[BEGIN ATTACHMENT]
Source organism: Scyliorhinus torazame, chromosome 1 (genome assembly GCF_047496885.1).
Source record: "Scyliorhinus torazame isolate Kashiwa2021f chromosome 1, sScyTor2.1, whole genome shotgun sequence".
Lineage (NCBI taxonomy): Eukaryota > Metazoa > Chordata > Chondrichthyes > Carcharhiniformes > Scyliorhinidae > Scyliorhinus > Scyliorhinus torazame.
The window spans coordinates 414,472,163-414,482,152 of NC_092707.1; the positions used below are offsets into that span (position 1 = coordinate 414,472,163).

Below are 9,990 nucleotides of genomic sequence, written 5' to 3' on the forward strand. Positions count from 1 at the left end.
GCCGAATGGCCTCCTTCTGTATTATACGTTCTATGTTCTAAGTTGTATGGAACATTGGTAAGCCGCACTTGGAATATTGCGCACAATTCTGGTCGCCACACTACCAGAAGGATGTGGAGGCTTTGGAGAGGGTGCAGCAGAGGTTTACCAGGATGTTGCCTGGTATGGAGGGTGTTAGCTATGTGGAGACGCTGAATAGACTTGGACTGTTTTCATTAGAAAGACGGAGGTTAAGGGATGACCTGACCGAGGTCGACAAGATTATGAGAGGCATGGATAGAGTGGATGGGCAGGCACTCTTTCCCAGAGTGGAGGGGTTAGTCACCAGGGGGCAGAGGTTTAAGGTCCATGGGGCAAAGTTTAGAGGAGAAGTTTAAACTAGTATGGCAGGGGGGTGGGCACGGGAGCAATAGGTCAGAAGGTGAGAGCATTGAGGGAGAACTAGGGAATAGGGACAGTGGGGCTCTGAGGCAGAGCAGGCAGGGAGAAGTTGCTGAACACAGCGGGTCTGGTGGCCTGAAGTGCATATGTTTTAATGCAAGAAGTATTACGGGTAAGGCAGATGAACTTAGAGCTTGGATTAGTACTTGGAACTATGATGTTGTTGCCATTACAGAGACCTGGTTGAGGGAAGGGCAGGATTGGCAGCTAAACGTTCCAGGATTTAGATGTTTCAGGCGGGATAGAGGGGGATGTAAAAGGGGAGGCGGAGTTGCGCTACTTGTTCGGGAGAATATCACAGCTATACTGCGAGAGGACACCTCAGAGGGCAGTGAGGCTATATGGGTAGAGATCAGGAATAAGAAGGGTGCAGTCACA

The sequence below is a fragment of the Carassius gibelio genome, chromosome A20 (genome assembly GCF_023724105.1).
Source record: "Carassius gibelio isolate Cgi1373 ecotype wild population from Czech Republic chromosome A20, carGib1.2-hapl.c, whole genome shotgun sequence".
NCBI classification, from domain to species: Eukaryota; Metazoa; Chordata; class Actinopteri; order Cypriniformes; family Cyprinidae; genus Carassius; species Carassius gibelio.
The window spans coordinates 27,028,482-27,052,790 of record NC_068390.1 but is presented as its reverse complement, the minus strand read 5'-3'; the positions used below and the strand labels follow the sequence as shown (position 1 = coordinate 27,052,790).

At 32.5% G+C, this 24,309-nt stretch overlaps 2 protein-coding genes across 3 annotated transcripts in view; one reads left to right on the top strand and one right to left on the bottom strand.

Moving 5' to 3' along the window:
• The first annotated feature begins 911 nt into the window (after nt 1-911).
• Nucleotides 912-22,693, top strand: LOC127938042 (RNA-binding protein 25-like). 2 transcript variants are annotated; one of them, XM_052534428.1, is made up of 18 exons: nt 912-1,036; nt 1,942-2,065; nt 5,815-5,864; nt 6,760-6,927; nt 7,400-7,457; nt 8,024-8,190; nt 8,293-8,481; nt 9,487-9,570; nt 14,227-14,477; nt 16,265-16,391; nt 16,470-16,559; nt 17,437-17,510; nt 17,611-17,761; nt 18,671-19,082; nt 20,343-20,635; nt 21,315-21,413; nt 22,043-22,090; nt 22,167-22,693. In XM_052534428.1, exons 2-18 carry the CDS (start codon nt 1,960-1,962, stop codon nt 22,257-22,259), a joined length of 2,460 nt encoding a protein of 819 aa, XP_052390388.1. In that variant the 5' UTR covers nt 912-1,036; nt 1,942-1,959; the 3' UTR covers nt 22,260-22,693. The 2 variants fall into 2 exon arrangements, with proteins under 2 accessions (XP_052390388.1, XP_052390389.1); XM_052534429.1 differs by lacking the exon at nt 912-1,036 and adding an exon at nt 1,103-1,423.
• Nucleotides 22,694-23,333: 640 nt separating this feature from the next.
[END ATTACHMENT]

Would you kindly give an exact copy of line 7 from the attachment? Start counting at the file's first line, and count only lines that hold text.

The sequence below is a fragment of the Carassius gibelio genome, chromosome A20 (genome assembly GCF_023724105.1).